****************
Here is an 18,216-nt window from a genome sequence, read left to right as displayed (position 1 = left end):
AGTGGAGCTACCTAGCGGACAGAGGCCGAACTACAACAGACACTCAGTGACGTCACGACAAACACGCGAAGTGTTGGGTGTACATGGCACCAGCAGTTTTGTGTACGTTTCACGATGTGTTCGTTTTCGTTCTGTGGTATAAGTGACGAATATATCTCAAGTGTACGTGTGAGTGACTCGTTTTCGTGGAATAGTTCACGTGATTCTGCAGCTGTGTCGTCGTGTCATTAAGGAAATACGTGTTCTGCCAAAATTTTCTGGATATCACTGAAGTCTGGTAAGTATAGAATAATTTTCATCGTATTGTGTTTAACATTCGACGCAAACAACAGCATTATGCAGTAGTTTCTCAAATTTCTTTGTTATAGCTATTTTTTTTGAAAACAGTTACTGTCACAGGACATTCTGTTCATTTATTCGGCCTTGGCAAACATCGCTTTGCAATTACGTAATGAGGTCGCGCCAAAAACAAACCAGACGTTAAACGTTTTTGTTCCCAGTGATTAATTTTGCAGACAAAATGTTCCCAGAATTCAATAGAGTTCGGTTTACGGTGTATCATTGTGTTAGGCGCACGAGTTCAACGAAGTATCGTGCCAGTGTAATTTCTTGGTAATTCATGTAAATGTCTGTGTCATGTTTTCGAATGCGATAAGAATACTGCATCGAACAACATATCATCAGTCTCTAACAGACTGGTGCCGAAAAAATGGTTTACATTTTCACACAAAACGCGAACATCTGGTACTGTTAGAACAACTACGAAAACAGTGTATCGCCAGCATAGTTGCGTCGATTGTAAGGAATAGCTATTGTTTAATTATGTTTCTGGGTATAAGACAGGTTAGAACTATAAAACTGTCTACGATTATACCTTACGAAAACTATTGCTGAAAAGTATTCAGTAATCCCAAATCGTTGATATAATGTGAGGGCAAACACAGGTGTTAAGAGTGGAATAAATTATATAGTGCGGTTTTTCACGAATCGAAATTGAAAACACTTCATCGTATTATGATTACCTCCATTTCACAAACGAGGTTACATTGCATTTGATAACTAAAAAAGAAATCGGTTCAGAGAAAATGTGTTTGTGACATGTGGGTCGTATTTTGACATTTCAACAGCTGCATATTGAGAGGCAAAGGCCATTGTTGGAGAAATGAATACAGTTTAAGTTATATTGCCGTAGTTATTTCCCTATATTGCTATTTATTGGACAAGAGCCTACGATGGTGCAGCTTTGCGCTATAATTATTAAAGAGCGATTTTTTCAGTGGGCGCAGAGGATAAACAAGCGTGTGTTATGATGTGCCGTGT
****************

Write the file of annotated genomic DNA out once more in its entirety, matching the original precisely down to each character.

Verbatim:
Here is an 18,216-nt window from a genome sequence, read left to right as displayed (position 1 = left end):
AGTGGAGCTACCTAGCGGACAGAGGCCGAACTACAACAGACACTCAGTGACGTCACGACAAACACGCGAAGTGTTGGGTGTACATGGCACCAGCAGTTTTGTGTACGTTTCACGATGTGTTCGTTTTCGTTCTGTGGTATAAGTGACGAATATATCTCAAGTGTACGTGTGAGTGACTCGTTTTCGTGGAATAGTTCACGTGATTCTGCAGCTGTGTCGTCGTGTCATTAAGGAAATACGTGTTCTGCCAAAATTTTCTGGATATCACTGAAGTCTGGTAAGTATAGAATAATTTTCATCGTATTGTGTTTAACATTCGACGCAAACAACAGCATTATGCAGTAGTTTCTCAAATTTCTTTGTTATAGCTATTTTTTTTGAAAACAGTTACTGTCACAGGACATTCTGTTCATTTATTCGGCCTTGGCAAACATCGCTTTGCAATTACGTAATGAGGTCGCGCCAAAAACAAACCAGACGTTAAACGTTTTTGTTCCCAGTGATTAATTTTGCAGACAAAATGTTCCCAGAATTCAATAGAGTTCGGTTTACGGTGTATCATTGTGTTAGGCGCACGAGTTCAACGAAGTATCGTGCCAGTGTAATTTCTTGGTAATTCATGTAAATGTCTGTGTCATGTTTTCGAATGCGATAAGAATACTGCATCGAACAACATATCATCAGTCTCTAACAGACTGGTGCCGAAAAAATGGTTTACATTTTCACACAAAACGCGAACATCTGGTACTGTTAGAACAACTACGAAAACAGTGTATCGCCAGCATAGTTGCGTCGATTGTAAGGAATAGCTATTGTTTAATTATGTTTCTGGGTATAAGACAGGTTAGAACTATAAAACTGTCTACGATTATACCTTACGAAAACTATTGCTGAAAAGTATTCAGTAATCCCAAATCGTTGATATAATGTGAGGGCAAACACAGGTGTTAAGAGTGGAATAAATTATATAGTGCGGTTTTTCACGAATCGAAATTGAAAACACTTCATCGTATTATGATTACCTCCATTTCACAAACGAGGTTACATTGCATTTGATAACTAAAAAAGAAATCGGTTCAGAGAAAATGTGTTTGTGACATGTGGGTCGTATTTTGACATTTCAACAGCTGCATATTGAGAGGCAAAGGCCATTGTTGGAGAAATGAATACAGTTTAAGTTATATTGCCGTAGTTATTTCCCTATATTGCTATTTATTGGACAAGAGCCTACGATGGTGCAGCTTTGCGCTATAATTATTAAAGAGCGATTTTTTCAGTGGGCGCAGAGGATAAACAAGCGTGTGTTATGATGTGCCGTGT